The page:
There seems to be a popular desire to use Microservices to build anything and everything. While Microservices are great and scalable solutions, they address a very specific requirement: A need to decouple teams and solutions from each other when build a loosely-coupled polyglot environment whilst keeping things cohesive. You use it when you have multiple teams are working on a single and complicated product environment, and you want to keep each team in charge of autonomous product features. Yes, it’s a broad solution style that can be applied to anything, but let me remind you one of the golden rules of life: Just because you can, doesn’t mean you should.

Anything you can solve with Microservices can also be solved in some other way. What should have you lean towards it is the need to scale the dev teams. It’s a specific organisational requirement as part of non-functional requirements. This particular requirement should drive you to have independent teams that work together to create a cohesive product whilst keeping their products (or same product’s parts) separate. Each team should have the ability to build and ship their own features and manage their own product backlog, whilst work in tandem and make sure their products/features are integrated well enough to create a cohesive big picture.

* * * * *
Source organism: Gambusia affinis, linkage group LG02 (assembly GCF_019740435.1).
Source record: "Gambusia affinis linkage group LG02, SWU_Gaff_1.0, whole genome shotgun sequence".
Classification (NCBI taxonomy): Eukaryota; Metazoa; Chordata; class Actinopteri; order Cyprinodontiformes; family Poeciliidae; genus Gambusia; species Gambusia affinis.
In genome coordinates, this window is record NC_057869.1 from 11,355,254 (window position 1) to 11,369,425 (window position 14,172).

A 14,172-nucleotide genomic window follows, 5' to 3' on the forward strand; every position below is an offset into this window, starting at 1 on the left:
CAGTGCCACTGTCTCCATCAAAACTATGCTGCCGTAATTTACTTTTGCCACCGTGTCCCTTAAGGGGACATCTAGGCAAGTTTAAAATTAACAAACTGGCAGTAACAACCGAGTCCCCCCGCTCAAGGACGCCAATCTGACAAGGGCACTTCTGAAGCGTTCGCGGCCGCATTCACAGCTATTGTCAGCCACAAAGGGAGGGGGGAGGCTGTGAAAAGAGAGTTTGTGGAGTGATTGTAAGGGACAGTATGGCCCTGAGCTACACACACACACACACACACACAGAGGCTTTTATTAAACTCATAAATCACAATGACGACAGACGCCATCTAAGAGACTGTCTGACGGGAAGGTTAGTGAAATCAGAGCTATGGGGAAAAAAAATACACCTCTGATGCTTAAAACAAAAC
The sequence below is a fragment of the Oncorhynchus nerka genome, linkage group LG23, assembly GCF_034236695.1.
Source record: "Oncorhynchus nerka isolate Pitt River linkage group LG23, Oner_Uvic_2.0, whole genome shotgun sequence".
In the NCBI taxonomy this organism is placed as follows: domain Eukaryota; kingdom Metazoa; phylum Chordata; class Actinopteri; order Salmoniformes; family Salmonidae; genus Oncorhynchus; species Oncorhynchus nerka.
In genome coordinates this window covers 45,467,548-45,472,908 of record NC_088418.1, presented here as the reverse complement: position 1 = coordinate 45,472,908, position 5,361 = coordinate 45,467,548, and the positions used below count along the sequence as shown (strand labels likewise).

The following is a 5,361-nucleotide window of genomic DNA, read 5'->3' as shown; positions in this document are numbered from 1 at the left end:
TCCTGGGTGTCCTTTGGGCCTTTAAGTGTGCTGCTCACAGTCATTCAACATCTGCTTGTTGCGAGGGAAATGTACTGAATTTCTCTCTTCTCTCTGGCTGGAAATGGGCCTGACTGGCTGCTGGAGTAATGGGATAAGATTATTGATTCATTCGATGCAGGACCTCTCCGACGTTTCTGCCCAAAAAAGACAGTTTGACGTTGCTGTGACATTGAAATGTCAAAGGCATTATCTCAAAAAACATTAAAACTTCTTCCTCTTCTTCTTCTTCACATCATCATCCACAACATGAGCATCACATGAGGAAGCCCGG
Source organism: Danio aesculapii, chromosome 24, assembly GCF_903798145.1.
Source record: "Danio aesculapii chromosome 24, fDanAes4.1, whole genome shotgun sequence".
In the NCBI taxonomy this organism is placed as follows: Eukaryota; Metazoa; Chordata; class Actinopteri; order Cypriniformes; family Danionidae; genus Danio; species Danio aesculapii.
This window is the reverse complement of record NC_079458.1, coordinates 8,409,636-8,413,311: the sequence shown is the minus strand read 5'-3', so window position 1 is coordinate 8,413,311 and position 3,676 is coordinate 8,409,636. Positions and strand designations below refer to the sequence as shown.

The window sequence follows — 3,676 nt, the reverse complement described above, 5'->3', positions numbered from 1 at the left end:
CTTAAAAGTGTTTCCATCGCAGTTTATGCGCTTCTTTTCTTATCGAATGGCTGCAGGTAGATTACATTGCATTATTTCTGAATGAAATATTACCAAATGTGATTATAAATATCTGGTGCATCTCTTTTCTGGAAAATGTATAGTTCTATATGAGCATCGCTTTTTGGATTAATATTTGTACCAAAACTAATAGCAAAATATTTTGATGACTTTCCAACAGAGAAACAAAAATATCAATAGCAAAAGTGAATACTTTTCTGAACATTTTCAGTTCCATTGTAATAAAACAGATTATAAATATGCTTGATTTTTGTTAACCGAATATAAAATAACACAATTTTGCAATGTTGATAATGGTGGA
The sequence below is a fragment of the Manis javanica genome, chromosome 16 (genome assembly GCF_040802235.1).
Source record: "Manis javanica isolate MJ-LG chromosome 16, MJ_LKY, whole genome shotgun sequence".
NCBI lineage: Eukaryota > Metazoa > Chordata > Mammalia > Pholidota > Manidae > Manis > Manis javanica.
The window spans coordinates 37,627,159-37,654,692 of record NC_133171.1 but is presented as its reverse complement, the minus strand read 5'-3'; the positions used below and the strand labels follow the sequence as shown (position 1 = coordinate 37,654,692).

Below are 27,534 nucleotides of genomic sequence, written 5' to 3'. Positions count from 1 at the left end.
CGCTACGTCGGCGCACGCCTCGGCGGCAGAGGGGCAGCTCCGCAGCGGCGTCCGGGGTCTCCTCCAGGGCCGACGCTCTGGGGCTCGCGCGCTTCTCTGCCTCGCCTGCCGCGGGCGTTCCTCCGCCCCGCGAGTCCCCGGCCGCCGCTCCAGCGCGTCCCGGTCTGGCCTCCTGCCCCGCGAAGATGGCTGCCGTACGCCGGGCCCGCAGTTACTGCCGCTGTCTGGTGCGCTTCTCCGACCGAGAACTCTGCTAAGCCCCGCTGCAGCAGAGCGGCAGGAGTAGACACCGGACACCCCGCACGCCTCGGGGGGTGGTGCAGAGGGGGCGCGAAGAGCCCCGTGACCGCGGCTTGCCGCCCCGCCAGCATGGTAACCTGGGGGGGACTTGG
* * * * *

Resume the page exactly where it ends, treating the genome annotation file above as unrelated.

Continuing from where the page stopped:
If you’re choosing Microservices without having this particular requirement, I have bad news for you: You’re making a mistake. It’s difficult to maintain a Microservices environment and it’s damn difficult to develop in one. Oh, it’s fancy, I’ll give you that. It’s a white whale that everyone chases, just to build something with it at least once in their career. But because that’s not the requirement, you’ll be doing it the wrong way. You’ll be choosing the solution first and then will try to retrofit the requirements to make it work. That will certainly hurt everyone, especially your business.

A Microservices app that’s messaging based can be done with a single app that subscribes to multiple queues. You can scale it very well, too. API based Microservices can also be done with a few good API apps with an API Management layer in front of it. You won’t need containers, Kubernetes, or sidecars to build any of it. You don’t need to use Event Sourcing, Materialised Views, or CQRS to start building something. Believe me, the majority of the effort you’ll be spending will go to keeping the system upright instead of adding new features to it.

That’s because distributed systems, especially the ones that doesn’t need to be distributed, require a lot of manpower to maintain. If you don’t have the resources maintain one, stay away from Microservices.